He’s been in big-league camps every year since 2014 (save ’18, which he missed with injury), but never with much of a chance to make the roster. He was flipped to Milwaukee in 2017, where he met Vogt, who was rehabbing in the Brewers system, and breathed in everything from the renowned teammate. The two only had a few weeks in the same clubhouse, but Vogt kept watch of Heineman’s personality and game.
If Vogt, who began his major league career 0-for-32, who recently battled back from severe shoulder surgery to resurrect his career, saw something in Heineman, it may have been a reflection.
“He [was] kind of an older guy and hadn’t made it to the big leagues yet,” Vogt said. ” … I just wanted to encourage him that hey, just because you haven’t made it at a certain age doesn’t mean you can’t make it and have an impact. Don’t let anyone tell you that you’re too old. Don’t buy that lie.”
Heineman didn’t, and so after he became a minor league free agent following the season, he signed with Arizona, then was traded to Miami last June. His numbers were never poor, but neither were they overwhelming. Thirty-nine home runs in eight minor league seasons does not catch the eye.
“I think that I always have to prove people wrong to go where I ultimately want to be,” Heineman said. “I think it’s just a good mindset to have in general — not to be content. You gotta prove that you belong, so you gotta outperform and you gotta outwork people.”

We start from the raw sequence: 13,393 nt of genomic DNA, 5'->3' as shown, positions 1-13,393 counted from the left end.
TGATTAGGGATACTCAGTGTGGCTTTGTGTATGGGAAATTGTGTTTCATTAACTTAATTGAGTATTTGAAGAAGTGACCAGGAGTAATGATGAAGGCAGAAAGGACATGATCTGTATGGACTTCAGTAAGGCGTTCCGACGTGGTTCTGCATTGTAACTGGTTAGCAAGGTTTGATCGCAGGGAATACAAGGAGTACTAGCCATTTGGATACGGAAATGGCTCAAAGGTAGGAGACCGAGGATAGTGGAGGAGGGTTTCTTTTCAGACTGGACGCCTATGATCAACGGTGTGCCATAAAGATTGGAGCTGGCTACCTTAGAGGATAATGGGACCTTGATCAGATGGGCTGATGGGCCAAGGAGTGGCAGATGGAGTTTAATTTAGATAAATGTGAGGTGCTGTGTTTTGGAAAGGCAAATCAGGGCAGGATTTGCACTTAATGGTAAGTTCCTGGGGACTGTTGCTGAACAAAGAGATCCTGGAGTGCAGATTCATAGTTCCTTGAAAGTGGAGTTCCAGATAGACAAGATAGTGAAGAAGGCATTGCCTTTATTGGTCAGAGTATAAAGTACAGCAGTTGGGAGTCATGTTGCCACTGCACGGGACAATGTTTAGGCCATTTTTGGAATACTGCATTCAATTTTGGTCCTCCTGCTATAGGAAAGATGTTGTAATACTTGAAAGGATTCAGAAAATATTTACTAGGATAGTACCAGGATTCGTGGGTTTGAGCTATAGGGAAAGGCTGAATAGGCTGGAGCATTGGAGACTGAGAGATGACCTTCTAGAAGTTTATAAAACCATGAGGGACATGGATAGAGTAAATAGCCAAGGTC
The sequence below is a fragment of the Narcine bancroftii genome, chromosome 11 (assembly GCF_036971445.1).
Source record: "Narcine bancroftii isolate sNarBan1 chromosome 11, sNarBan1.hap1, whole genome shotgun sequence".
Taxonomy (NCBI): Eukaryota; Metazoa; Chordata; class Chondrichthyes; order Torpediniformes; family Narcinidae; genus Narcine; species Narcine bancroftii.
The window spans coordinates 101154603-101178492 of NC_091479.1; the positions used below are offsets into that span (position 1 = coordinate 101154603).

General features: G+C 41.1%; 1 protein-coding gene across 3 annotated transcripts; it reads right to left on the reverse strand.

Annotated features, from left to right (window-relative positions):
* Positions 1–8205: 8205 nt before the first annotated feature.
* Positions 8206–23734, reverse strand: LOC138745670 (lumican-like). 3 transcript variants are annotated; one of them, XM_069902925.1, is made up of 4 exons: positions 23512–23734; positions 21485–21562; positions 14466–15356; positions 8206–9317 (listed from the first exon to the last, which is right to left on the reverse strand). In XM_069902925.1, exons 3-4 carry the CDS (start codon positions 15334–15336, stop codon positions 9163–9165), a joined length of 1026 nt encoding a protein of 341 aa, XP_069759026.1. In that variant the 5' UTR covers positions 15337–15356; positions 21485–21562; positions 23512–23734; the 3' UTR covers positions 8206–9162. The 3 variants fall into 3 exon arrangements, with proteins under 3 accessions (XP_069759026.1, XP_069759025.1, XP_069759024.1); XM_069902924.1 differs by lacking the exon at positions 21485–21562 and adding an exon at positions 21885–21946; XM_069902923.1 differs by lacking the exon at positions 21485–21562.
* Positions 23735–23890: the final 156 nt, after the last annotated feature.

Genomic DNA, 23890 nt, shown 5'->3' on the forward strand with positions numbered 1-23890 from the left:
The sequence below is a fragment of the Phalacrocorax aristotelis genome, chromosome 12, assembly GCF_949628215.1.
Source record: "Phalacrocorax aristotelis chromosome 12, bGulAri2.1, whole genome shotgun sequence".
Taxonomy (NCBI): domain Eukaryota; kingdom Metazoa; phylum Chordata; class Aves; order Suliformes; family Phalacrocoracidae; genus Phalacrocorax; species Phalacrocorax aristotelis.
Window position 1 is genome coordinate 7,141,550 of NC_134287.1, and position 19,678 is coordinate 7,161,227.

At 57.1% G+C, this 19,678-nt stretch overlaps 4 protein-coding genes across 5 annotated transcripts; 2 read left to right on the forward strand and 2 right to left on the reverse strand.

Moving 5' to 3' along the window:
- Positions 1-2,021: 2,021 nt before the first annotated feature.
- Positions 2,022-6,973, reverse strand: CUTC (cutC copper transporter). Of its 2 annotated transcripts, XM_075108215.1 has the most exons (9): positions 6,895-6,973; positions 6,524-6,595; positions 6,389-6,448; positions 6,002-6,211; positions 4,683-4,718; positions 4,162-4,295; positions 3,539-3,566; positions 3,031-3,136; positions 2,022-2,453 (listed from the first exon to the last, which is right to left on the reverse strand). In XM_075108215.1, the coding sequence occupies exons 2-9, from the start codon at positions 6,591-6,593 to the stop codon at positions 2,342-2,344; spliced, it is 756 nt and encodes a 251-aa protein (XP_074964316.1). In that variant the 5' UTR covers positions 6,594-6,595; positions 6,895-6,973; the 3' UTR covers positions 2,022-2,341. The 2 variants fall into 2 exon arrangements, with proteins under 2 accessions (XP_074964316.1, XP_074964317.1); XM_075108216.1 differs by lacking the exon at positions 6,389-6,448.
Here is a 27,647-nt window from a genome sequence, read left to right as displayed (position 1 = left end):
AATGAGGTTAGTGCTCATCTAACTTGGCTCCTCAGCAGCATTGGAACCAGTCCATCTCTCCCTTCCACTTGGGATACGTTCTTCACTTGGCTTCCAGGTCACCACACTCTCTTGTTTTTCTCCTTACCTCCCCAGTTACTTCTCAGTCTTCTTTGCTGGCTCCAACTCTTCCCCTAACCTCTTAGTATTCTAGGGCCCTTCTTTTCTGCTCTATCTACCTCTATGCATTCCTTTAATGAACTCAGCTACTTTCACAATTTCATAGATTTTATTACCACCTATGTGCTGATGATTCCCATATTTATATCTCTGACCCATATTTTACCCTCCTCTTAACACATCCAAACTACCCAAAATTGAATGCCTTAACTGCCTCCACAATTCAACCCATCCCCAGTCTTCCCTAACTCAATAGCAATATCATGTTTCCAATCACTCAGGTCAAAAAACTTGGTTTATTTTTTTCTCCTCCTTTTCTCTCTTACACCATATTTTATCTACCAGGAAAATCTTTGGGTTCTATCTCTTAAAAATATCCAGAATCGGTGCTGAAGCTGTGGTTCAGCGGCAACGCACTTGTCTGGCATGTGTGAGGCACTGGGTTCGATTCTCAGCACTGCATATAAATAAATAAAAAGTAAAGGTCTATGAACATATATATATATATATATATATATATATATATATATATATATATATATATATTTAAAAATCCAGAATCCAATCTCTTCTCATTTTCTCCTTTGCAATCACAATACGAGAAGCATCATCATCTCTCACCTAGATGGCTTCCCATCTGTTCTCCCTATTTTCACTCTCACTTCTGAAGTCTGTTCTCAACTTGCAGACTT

He told Gabe Kapler that “I’m not the biggest or the strongest or the most powerful,” the manager relayed, “but I am looking to get every possible edge. Because my arm strength isn’t top of the charts, I need to make very accurate throws.”
His best attribute has been minor league on-base percentage, which has always been above-average yet is not the most reliably projectable statistic. He’s shown few coveted tangibles: There was not much power in his bat or his arm behind the plate.
The intangibles, though, are part of how he hopes to separate himself. He and journeyman catcher Rob Brantly are fighting to be Posey’s backup, and Heineman, always talking, has a wild card. Nearly literally.
Heineman is a magician, and not the kind Ozzie Smith was. He’s picked up magic over the years and was the star attraction of a clubhouse morning meeting this week.